Virgin boss Richard Branson was the brunt of a thousand jokes on Saturday night as he donned a skirt and a full face of make-up on a flight to Malaysia.
Sir Richard Branson, 62, swapped his boxer shorts for a pair of stockings after losing a Grand Prix bet with AirAsia chief executive Tony Fernandes two years ago.
The billionaire – who even shaved his legs for the flight – served drinks and pledged to clean the toilets on the special flight – all while sporting the red AirAsia uniform, which included a skirt suit and crisp white shirt.
Pulling his blonde locks back into clips, Branson completed his fresh new look with a sweep of red lipstick and a fetching set of false eyelashes.
Putting on a brave face, Richard Branson finally made good on the bet that he lost two years ago – after being too busy to see it through any earlier.
Richard Branson forced to dress as a stewardess after losing Formula 1 bet with AirAsia chief Tony Fernandes
“We both had Grand Prix teams and I was absolutely certain that I was going to win,” he said.
“Something went wrong. Of course the drivers of that race are no longer with us.
“I went to extreme lengths to avoid being here, but knew that one day I had to get it over with.”
The funds from the flight went to the Starlight Foundation for ill children, but as to how far Richard Branson would go for charity, he said he’d keep his famous beard.
“Have you not seen a stewardess with a beard before?” he asked before boarding the six hour flight.
Malaysian-born Tony Fernandes, who described Richard Branson as his mentor, used to work for Branson before setting up his own budget airline.
“As an AirAsia X’s flight attendant, he has to comply with our grooming standards and that includes shaving his legs, donning high heels, putting on some makeup and slipping into the AirAsia’s famous red uniform,” said the airline chief.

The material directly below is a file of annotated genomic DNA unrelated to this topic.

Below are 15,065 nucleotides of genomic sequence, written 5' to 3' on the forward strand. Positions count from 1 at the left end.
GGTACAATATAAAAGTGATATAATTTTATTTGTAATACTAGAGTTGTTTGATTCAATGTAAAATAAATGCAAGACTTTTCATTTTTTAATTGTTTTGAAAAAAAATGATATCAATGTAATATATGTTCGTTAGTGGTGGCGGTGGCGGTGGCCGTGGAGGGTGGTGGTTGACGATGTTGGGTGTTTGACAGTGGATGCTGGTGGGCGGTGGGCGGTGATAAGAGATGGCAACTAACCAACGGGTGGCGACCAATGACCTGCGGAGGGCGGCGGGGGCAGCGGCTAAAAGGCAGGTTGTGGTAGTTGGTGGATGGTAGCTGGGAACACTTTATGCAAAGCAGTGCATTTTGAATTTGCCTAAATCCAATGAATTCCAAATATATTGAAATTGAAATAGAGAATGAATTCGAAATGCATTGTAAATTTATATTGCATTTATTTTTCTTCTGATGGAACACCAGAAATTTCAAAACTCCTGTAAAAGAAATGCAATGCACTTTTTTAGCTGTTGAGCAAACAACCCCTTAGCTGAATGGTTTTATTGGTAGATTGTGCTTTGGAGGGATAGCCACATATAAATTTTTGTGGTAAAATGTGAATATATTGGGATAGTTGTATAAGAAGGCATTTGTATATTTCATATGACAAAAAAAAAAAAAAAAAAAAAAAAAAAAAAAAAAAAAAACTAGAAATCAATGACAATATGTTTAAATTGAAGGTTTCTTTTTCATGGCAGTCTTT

“He will be committed to carry out the responsibilities of a flight attendant, including offering coffee, tea and other food and beverages to guests on the special 6-hour Perth to Kuala Lumpur flight.”
Tweeting before the flight, Tony Fernandes wrote: “Anyone want a free flight up to Kuala Lumpur and be served by Richard Branson who lives in Perth. I got 2 to give.”
“I’ve done some outrageous things in my time but this will be up there with the best of them,” Richard Branson added before he boarded.
“I’ve just got to practice walking in high heels first.”
Fang Daguo, a Chinese official accused of beating a flight attendant, has been suspended from his post pending an investigation, Chinese state media say.
Fang Daguo was described by Xinhua as a senior official from Yuexiu District in Guangdong province.
He was accused of attacking the stewardess in a row over luggage on a flight from Hefei to Guangzhou last week.
Fang Daguo was initially exonerated of blame in a local probe, creating an angry buzz among netizens and then state media.
The incident on Wednesday came to light after the attendant, employed by China Southern Airlines, reported it on her microblog.
Her account was retweeted more than 30,000 times, Shanghai Daily reported. Pictures of bruises, scratches and a rip in her uniform received during the alleged assault were also posted online.
Pictures of bruises, scratches and a rip in flight attendant’s uniform received during the alleged assault were posted online
On Friday a statement from the local government blamed Fang Daguo’s wife for the incident, but exonerated the official himself and said both parties had reached an agreement.
But netizens and then Xinhua news agency questioned the official account.
Fang Daguo was described by Xinhua as a senior official from Yuexiu District in Guangdong province
Xinhua ran a report on Saturday which largely confirmed the attendant’s account, quoting an eyewitness who was on the flight.
It said the altercation was triggered by an argument over where to place carry-on baggage, because the overhead luggage compartments were full.
In a report posted late on Monday, it said the couple “both smelt strongly of alcohol”, citing the eyewitness.
An editorial from the Global Times described conflicts between officials and the public as “increasingly problematic”.
“Public opinion is taking an unprecedentedly stern line on the restraining of power,” it said.
“This is why any official’s improper actions, whatever the circumstances, can boil over into a public event drawing nationwide attention.”
China’s internet users are increasingly vocal in their online criticism of officials perceived to have done wrong.
Last week, an investigation was launched into a safety official.
Images showed him grinning at the scene of a fatal road crash and outraged netizens then turned up several photos of him wearing a series of expensive watches.